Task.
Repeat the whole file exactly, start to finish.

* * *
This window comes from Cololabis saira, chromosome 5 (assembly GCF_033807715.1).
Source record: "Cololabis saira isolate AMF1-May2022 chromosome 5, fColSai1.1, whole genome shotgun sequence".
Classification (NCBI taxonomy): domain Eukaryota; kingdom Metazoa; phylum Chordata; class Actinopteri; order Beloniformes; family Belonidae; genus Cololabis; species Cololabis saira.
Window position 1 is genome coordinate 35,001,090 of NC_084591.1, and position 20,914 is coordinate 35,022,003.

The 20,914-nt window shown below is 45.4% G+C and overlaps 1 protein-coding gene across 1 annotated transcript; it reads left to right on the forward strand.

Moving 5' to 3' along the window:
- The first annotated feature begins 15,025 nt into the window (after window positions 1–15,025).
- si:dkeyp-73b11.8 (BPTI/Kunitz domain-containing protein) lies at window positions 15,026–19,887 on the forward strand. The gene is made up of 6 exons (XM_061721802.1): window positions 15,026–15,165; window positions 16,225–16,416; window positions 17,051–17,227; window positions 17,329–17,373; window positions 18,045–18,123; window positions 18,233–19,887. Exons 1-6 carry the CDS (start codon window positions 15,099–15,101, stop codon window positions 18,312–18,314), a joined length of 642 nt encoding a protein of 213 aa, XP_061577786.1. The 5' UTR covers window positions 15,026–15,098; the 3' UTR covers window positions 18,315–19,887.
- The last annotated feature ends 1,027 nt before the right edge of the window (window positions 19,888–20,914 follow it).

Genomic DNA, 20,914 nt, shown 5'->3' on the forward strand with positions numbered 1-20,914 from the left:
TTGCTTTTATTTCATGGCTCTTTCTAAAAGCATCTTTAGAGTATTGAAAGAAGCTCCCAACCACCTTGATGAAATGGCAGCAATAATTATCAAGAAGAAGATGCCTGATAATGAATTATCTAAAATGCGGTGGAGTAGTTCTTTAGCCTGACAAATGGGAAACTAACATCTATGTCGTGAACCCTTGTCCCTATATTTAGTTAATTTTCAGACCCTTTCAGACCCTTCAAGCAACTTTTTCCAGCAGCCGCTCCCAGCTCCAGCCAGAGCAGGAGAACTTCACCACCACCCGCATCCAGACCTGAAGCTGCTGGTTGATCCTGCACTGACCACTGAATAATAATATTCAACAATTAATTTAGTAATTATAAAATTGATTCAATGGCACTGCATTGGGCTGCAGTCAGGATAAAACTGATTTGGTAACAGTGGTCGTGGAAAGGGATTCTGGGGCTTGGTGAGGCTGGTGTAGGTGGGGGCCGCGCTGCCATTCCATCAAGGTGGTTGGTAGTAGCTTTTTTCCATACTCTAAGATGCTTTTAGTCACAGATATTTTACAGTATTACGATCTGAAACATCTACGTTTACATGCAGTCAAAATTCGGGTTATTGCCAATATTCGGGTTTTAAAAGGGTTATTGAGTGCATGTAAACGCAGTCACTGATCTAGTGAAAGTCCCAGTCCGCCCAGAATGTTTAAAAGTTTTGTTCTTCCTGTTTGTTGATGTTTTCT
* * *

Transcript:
This window comes from Cololabis saira, chromosome 5 (assembly GCF_033807715.1).
Source record: "Cololabis saira isolate AMF1-May2022 chromosome 5, fColSai1.1, whole genome shotgun sequence".
Classification (NCBI taxonomy): domain Eukaryota; kingdom Metazoa; phylum Chordata; class Actinopteri; order Beloniformes; family Belonidae; genus Cololabis; species Cololabis saira.
Window position 1 is genome coordinate 35,001,090 of NC_084591.1, and position 20,914 is coordinate 35,022,003.

The 20,914-nt window shown below is 45.4% G+C and overlaps 1 protein-coding gene across 1 annotated transcript; it reads left to right on the forward strand.

Moving 5' to 3' along the window:
- The first annotated feature begins 15,025 nt into the window (after window positions 1–15,025).
- si:dkeyp-73b11.8 (BPTI/Kunitz domain-containing protein) lies at window positions 15,026–19,887 on the forward strand. The gene is made up of 6 exons (XM_061721802.1): window positions 15,026–15,165; window positions 16,225–16,416; window positions 17,051–17,227; window positions 17,329–17,373; window positions 18,045–18,123; window positions 18,233–19,887. Exons 1-6 carry the CDS (start codon window positions 15,099–15,101, stop codon window positions 18,312–18,314), a joined length of 642 nt encoding a protein of 213 aa, XP_061577786.1. The 5' UTR covers window positions 15,026–15,098; the 3' UTR covers window positions 18,315–19,887.
- The last annotated feature ends 1,027 nt before the right edge of the window (window positions 19,888–20,914 follow it).

Genomic DNA, 20,914 nt, shown 5'->3' on the forward strand with positions numbered 1-20,914 from the left:
TTGCTTTTATTTCATGGCTCTTTCTAAAAGCATCTTTAGAGTATTGAAAGAAGCTCCCAACCACCTTGATGAAATGGCAGCAATAATTATCAAGAAGAAGATGCCTGATAATGAATTATCTAAAATGCGGTGGAGTAGTTCTTTAGCCTGACAAATGGGAAACTAACATCTATGTCGTGAACCCTTGTCCCTATATTTAGTTAATTTTCAGACCCTTTCAGACCCTTCAAGCAACTTTTTCCAGCAGCCGCTCCCAGCTCCAGCCAGAGCAGGAGAACTTCACCACCACCCGCATCCAGACCTGAAGCTGCTGGTTGATCCTGCACTGACCACTGAATAATAATATTCAACAATTAATTTAGTAATTATAAAATTGATTCAATGGCACTGCATTGGGCTGCAGTCAGGATAAAACTGATTTGGTAACAGTGGTCGTGGAAAGGGATTCTGGGGCTTGGTGAGGCTGGTGTAGGTGGGGGCCGCGCTGCCATTCCATCAAGGTGGTTGGTAGTAGCTTTTTTCCATACTCTAAGATGCTTTTAGTCACAGATATTTTACAGTATTACGATCTGAAACATCTACGTTTACATGCAGTCAAAATTCGGGTTATTGCCAATATTCGGGTTTTAAAAGGGTTATTGAGTGCATGTAAACGCAGTCACTGATCTAGTGAAAGTCCCAGTCCGCCCAGAATGTTTAAAAGTTTTGTTCTTCCTGTTTGTTGATGTTTTCT